He once counted as friends the cream of the beautiful, from Kate Moss to Elizabeth Hurley and Beyonce to Cheryl Cole. But to the underlings of the fashion world, the bombastic billionaire owner of Topshop is known simply by a nickname: Sir Philip Gross.
Feared by his staff and loathed by those who have crossed swords with him, the diminutive, Croydon-born tycoon has built up a reputation for two things — his ruthless approach to business and a lifestyle of a modern-day Roman emperor.
At his 50th birthday party — a typically lavish event in 2002, where 220 guests were flown on a private plane to a luxury hotel in Cyprus — Green chose to dress as Nero for the £5 million (Dh23.5 million) bash, where he was serenaded by Rod Stewart. A decade later, he flew Robbie Williams, Stevie Wonder and The Beach Boys to Mexico to perform for his 60th in front of Kate Moss, Leonardo DiCaprio, Gwyneth Paltrow and Kate Hudson. Oh, and a nightclub was specially constructed at the no-expense-spared event. As his Monaco-based wife, Tina, reportedly said at the time: “Only the very, very best is good enough for my husband.”
You may think, therefore, that such a fun-loving guy would be the life and soul of any party — charm personified — but with Green, this is not so. I have come across him just once, at a music industry celebration for Simon Cowell — Green has a 5 per cent share in Cowell’s Syco company — where he was deep in conversation with Cheryl Cole.
At first glance, it looked like Cole was a woman desperate to be rescued. When I walked past, she saw me, instantly grabbed my hand, turned away from the table and started chatting after initially introducing me. Green did not return my “hello” — he merely narrowed his eyes with undisguised displeasure and then stared at Cole’s side profile... until his indignant gaze cut short our conversation and she turned back to him.
This is a man who doesn’t just want things his own way. This is a man who demands he has his own way.
One former glossy magazine editor says: “Whenever we wrote anything about a new Topshop collection, it was incredibly difficult. If a fashion writer wrote anything either remotely critical, or if they didn’t effuse enough, the following morning Green himself would call the news desk of the magazine and scream and swear at whoever answered, then ask to speak to whoever else he could so he could [expletive] them some more.”
Green — who commutes to his west London offices from Monaco by private jet (stocked with the most delicious food from Panzer’s deli in St John’s Wood), and who keeps a suite at the Dorchester hotel at his disposal — is not a man with instant appeal or natural charm. At 5ft 5in tall, he makes up for his lack of height by wearing the most expensive, hand-tailored suits and shirts, each one freshly laundered to ensure that there are no stains from the oiled grey curls that hang from the back of his slicked-back hair to damage his perfectly starched collars.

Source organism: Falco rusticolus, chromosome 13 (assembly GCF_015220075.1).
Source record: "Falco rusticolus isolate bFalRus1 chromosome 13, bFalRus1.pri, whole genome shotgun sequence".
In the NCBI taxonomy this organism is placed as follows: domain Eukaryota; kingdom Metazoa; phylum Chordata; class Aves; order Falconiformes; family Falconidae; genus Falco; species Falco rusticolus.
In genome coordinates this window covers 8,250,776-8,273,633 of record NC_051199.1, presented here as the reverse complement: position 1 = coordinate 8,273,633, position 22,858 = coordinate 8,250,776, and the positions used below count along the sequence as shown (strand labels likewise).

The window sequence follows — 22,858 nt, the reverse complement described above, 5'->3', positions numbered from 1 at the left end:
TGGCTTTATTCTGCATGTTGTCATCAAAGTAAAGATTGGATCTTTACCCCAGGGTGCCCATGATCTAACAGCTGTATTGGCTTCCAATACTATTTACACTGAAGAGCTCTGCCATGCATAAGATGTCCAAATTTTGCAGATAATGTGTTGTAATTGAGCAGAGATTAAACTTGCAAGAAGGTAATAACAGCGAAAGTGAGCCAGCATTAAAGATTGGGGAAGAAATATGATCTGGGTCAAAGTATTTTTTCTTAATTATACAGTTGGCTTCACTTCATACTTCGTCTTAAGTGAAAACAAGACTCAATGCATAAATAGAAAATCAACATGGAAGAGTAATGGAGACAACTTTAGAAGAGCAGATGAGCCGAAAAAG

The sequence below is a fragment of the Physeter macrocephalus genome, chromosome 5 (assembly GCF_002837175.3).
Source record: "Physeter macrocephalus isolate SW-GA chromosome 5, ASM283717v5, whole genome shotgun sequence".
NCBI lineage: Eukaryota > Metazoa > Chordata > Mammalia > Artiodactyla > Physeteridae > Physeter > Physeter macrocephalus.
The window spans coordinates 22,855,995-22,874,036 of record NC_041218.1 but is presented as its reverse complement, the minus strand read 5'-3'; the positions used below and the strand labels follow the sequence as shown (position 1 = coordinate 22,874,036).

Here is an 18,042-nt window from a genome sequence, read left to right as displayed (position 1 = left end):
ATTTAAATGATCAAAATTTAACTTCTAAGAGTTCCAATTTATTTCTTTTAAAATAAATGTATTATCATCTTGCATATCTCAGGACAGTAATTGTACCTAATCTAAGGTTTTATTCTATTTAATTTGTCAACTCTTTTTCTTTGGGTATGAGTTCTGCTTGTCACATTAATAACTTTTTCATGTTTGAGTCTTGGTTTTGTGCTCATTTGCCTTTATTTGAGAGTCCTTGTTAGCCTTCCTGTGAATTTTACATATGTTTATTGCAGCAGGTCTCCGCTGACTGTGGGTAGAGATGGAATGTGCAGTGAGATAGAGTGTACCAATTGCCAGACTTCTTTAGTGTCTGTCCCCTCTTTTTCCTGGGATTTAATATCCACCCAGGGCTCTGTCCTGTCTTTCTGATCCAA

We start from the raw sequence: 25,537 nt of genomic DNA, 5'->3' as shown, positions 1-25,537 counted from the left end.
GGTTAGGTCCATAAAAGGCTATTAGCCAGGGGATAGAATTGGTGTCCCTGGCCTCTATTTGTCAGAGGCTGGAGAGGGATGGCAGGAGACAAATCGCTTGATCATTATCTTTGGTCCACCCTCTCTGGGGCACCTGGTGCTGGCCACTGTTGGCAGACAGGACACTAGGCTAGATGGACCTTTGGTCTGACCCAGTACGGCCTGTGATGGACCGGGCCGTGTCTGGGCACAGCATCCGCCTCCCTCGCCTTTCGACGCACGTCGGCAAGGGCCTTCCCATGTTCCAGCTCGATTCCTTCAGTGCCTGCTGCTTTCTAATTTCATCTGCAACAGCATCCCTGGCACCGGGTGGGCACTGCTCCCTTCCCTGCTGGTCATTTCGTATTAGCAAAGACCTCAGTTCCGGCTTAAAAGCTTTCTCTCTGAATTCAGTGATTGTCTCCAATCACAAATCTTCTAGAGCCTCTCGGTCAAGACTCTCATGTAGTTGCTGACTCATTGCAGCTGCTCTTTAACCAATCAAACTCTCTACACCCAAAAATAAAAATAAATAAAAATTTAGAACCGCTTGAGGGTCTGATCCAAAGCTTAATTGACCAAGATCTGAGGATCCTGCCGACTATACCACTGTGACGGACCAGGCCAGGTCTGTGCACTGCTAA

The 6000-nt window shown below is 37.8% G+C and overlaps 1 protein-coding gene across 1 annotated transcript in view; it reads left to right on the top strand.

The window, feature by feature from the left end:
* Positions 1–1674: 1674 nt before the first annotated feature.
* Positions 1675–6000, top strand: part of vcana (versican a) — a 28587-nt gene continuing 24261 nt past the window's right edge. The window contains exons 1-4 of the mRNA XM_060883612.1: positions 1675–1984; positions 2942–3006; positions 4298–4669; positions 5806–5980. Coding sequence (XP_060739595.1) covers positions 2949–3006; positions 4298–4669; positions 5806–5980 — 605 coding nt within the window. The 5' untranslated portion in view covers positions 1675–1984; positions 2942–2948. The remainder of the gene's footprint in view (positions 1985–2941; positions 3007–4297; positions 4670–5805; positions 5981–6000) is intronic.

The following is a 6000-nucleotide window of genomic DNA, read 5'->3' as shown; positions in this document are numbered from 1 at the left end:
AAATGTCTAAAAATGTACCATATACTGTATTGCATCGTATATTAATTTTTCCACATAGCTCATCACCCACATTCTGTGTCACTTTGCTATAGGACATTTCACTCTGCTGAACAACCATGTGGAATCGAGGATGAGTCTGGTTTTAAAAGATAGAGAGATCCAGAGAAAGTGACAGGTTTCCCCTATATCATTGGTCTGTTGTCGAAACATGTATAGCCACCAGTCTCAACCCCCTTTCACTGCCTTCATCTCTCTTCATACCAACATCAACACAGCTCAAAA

“There is just something incredibly oily and off-putting about him,” says one senior fashion editor. “Everyone in the industry hears tales of him being appalling to his staff, bullying people relentlessly, expecting the impossible. And then you see him turn up at a fashion event like Monaco Rocks, and everything about him is just plain creepy.
“He will arrive like some little emperor surrounded by all these beautiful models and girls of the moment, often with his daughter, Chloe, in tow. He’ll walk around the place like he owns everyone and everything.”
Another extremely well-placed fashion source, however, paints a different picture.
“There is the obviously repellent side of him,” she says. “But if he shines a light on you, he can be quite mesmerising. There’s an aspect of Bob Hoskins in The Long Good Friday to him, a street fighter who has become an absolute emperor and who can’t quite believe his luck. He wants you to see his success, to feel it — the mink throws in his private plane, the huge diamonds in his wife’s jewellery collection, the fact any doorman in any exclusive hotel will tip his hat at him. He revels in it all.
“He can be very flirtatious, but Philip will do his flirting in plain sight, so you can almost not quite believe what you are seeing or hearing. And he’s very upfront: everything is transactional. He can do anyone huge, unbelievable favours, from slipping envelopes of money across the table to business deals or whatever. It’s embarrassing to admit it, but there is something very charismatic about that absolute power.”
That Green once had absolute power, a stranglehold over the fashion and celebrity world, is without question. But since his grubby episode over BHS pensions, many of his glittering, A-list friends appear to have slipped out of his grasp. His 65th birthday celebrations were held at the comparatively low-key Dorchester and while Kate Moss (who made £3 million for her three-year Topshop collaboration) loyally attended, other guests included Tess Daly, Vernon Kaye, Chris Eubank and Jamie Redknapp.
Has Hollywood slammed its doors on Green?
“The last time I saw Philip,” says another fashion insider, “he was with Harvey Weinstein at an awards ceremony. It was about 15 years ago and they were both on the Topshop table acting like and being treated like absolute kings — Harvey and his wife, Georgina, were his guests of honour. They got on like a house on fire. They were both at the top of their game and loving every moment.
“Philip lived like and behaved like an emperor — he would make people cry, he’d shout that he’d have someone thrown out of a window, he would charm someone, he would dismiss another one, he did exactly what he wanted, when he wanted.
“And now, even though it all seems to be tumbling down, he will no doubt keep on screaming and shouting that he is right and everyone else is wrong because that is Philip Green. Everything goes his way or else.”
But for how much longer?